In our latitudes, the gold larch is a real exotic and is mostly cultivated as a bonsai. We'll show you what to consider when planting.© Schwoab - Fotolia.com
In the botanical sense, the gold larch is not to be counted among the larches, but with the genus Pseudolarix it forms its own kind of pine family. The name gold larch suggests the attractive autumn colors. In common with the larch, the pine family has a needle fall in winter. Gold larches are a real rarity in our latitudes and are almost exclusively found in botanical gardens. Even in their home country of China, the gold larch (Pseudolarix amabilis) is on the list of endangered conifers. Cultivation of plants as outdoor bonsai is far more common, which is why we will focus on this in the text.
Small plant description
The gold larch is a deciduous plant that can grow up to 40 meters in height and often reaches a trunk diameter of almost two meters. The gray-brown bark that separates from the trunk in small plates catches the eye of old trunks. At up to four millimeters, the needles are significantly wider than those of the domestic larches. The shoot is lush green. Bloom begins in May. When they ripen in autumn, the cones disintegrate and the egg-shaped winged seeds are released. The soft, bushy needles turn bright yellow at first, later appear reddish and fall off before the golden larch goes into hibernation.
The original home of the gold larch is in the provinces of Jiangxi and Zhejiang, in eastern China. There the gold larch grows on moist, lime-poor soils at altitudes up to 1,500 meters. The plants were only introduced to Europe and North America in the middle of the 19th century and have remained a rarity there until today. Some specimens, which can be estimated to be more than 100 years old, are owned by Harvard University. While growth heights of 40 meters are not uncommon in China, cultivated specimens in Europe rarely reach heights of 10 meters. Gold larch has been on the Red List of Threatened Species since 2008.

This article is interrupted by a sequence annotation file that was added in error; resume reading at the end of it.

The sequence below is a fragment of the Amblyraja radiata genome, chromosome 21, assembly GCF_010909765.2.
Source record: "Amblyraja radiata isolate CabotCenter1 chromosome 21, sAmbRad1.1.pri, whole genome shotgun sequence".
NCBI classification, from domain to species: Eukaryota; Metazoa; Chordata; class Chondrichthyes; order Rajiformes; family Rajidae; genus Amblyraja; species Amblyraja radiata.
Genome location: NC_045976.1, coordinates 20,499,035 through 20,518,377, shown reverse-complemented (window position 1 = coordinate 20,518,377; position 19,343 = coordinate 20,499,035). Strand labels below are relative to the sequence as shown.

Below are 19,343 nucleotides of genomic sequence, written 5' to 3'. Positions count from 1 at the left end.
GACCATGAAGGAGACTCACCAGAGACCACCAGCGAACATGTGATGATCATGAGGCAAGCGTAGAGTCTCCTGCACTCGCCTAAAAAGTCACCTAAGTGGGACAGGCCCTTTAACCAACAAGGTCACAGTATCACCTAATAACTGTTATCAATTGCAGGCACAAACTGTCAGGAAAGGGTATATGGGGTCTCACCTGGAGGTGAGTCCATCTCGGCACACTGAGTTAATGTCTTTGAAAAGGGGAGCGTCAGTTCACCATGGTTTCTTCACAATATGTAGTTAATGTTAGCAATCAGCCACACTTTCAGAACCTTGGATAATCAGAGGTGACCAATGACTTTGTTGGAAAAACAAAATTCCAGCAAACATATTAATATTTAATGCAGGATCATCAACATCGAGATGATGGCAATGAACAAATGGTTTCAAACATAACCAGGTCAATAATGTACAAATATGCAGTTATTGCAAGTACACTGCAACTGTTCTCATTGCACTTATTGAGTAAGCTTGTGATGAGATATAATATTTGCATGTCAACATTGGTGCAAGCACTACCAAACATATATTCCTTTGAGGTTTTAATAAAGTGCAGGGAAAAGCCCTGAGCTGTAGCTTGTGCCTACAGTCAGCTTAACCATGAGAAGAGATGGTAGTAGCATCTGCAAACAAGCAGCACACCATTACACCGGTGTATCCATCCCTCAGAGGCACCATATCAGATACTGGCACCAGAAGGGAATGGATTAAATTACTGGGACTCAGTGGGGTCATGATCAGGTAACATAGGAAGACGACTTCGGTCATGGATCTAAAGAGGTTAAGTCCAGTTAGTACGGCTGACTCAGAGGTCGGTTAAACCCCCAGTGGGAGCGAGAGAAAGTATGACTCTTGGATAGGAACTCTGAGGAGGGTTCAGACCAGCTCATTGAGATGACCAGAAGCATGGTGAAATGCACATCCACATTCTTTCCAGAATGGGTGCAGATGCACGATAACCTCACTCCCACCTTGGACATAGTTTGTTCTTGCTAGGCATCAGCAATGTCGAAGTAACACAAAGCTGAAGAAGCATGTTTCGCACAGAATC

Find the right location
Gold larches need a sunny and protected location. This also applies to bonsai cultivation. As an outdoor bonsai, the plant can be kept outdoors all year round. In a sunny location, the crop can produce an excess of oxygen and sugar. This ensures a growth spurt. The trunk forms and rain and wind ensure that the needles are solidified. This makes the plants more resistant to diseases and pests.
The plants love a sunny location, but should be protected from the blazing midday sun in hot summers. A wind-protected location is to be chosen in every season.
- no hot midday sun on hot days
Choose the ideal substrate
The plant's natural requirements are a fresh, loose and nutrient-rich soil. A conventional bonsai soil can be used for bonsai cultivation. In any case, it should be a neutral to slightly acidic substrate.
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" Tip: Gold larches cannot tolerate calcareous soil.
- neutral to slightly acidic
Planting gold larch
When is the ideal time to plant?
The best time to plant a larch is in October and November. There should be no frost on the planting day.
Step by step instructions1. Select location
2. Loosen the soil
3. Water the plant